Review of Sacred Eroticism

Last week’s issue of Massimo Introvigne’s Bitter Winter Magazine carried a review of ….’s review of Massimo’s new book, Sacred Eroticism: Tantra and Eros in the Movement for Spiritual Integration into the Absolute (MISA). An excerpt reads:

“Introvigne warns the reader since the introductory part of the volume: ‘Irrespectively of how you call it, sacred eroticism is rarely popular with the media.’ The immediate reaction to the inclusion of sexuality or eroticism in the theory and practice of a religious or esoteric group is hostility towards that movement, its leader, its members. We can easily expect to see the erotic components of the group associated with sexual abuses of which the leaders are accused, or with the notion of “deviance.”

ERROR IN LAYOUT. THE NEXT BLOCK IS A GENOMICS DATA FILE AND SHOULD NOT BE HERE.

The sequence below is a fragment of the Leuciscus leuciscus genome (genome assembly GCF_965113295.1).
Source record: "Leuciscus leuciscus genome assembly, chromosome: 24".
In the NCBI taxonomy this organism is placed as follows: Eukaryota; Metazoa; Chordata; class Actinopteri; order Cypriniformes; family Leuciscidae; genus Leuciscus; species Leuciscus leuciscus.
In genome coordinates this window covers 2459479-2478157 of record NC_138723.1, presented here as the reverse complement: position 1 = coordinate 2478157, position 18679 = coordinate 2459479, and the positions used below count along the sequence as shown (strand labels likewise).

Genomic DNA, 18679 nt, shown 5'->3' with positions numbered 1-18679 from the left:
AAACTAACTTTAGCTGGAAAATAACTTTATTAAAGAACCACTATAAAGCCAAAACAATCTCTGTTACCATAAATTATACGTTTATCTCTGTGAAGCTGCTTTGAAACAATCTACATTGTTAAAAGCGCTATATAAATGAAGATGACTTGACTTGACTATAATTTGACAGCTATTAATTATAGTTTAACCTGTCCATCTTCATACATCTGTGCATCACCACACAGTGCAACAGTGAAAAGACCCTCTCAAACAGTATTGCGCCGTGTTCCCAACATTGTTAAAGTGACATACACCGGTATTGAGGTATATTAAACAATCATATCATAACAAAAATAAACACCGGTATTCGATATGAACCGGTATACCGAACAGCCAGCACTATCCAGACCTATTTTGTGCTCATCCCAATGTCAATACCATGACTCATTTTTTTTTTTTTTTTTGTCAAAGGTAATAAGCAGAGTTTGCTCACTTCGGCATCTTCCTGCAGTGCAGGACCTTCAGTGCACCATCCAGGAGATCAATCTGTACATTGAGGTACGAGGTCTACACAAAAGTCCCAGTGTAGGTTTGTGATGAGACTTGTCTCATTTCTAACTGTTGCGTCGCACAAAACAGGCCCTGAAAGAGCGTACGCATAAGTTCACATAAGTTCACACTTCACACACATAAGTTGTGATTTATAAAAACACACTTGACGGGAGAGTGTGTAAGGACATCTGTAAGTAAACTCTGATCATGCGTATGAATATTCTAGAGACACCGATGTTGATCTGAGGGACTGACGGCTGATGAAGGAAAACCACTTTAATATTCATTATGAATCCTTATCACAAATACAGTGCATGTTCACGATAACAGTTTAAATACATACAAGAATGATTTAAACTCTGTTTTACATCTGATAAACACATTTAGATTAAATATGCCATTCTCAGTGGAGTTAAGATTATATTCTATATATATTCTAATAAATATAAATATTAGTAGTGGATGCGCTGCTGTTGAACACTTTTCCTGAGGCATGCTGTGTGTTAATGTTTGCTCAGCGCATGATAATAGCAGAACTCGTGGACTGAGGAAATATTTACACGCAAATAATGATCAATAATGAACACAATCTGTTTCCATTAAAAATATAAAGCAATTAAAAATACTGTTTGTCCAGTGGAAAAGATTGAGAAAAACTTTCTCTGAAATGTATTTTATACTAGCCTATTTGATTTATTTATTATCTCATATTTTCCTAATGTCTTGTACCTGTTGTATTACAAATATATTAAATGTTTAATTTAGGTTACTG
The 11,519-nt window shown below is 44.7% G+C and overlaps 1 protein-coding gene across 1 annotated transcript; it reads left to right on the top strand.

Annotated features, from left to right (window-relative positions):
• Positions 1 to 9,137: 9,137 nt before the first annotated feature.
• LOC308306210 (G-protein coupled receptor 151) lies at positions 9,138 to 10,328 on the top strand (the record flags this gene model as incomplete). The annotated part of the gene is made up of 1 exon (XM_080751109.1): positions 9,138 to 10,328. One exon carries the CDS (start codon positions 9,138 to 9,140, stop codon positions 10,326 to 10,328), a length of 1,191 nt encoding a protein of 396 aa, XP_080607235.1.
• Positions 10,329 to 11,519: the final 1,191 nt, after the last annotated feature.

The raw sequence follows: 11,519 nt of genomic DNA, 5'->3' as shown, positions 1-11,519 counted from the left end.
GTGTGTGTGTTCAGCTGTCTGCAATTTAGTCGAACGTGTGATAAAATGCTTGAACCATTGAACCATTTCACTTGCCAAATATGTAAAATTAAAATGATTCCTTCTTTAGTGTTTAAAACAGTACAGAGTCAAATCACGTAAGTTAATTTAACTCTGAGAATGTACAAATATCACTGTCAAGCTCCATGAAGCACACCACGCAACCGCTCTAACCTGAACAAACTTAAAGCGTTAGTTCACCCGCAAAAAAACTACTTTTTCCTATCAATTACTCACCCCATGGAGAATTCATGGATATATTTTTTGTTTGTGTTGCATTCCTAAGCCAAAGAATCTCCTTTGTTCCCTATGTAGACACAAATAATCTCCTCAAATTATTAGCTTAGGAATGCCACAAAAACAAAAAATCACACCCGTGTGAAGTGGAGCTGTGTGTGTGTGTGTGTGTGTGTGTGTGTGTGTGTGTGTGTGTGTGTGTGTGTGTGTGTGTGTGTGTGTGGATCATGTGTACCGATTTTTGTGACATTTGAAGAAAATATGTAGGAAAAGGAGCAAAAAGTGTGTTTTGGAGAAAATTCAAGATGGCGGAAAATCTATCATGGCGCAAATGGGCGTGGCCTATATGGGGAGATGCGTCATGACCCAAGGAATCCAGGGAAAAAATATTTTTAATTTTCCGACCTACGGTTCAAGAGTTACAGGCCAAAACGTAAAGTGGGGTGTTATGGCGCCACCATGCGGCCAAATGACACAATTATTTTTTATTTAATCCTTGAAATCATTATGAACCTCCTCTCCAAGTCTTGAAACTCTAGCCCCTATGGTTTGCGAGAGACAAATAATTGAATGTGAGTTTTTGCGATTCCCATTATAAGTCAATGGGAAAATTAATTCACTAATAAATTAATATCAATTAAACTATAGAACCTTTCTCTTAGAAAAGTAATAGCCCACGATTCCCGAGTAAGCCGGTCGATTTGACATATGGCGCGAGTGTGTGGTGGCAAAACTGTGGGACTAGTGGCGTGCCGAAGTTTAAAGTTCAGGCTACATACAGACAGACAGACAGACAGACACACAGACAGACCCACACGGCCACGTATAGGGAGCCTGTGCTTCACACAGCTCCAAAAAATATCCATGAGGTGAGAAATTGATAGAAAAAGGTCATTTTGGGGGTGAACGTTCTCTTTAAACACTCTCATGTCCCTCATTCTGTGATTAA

“Introvigne, who does not use the derogatory word ‘cult’ and prefers to call groups such as MISA ‘new religious movements,’ as most scholars in his field do, ‘fully believe[s] that sexual abuse should not be condoned under any pretext. Religious liberty is not a valid defense for rapists, and perpetrators should be prosecuted and punished,’ he writes. On the other hand, he finds media reconstructions of religious movements engaged in sacred eroticism as ‘deviant cults’ quite simplistic. Media and the public opinion may tend to perceive erotic rituals as invariably abusive and criminal. Introvigne does not discard the possibility that, in some groups, abuse may occur. However, he challenges the discursive strategy of the media that label religious or esoteric movements that include in their doctrines teachings on eroticism as necessarily ‘deviant,’ ‘criminal,’ or ‘abusive’”

Frater Lux Ad Mundi

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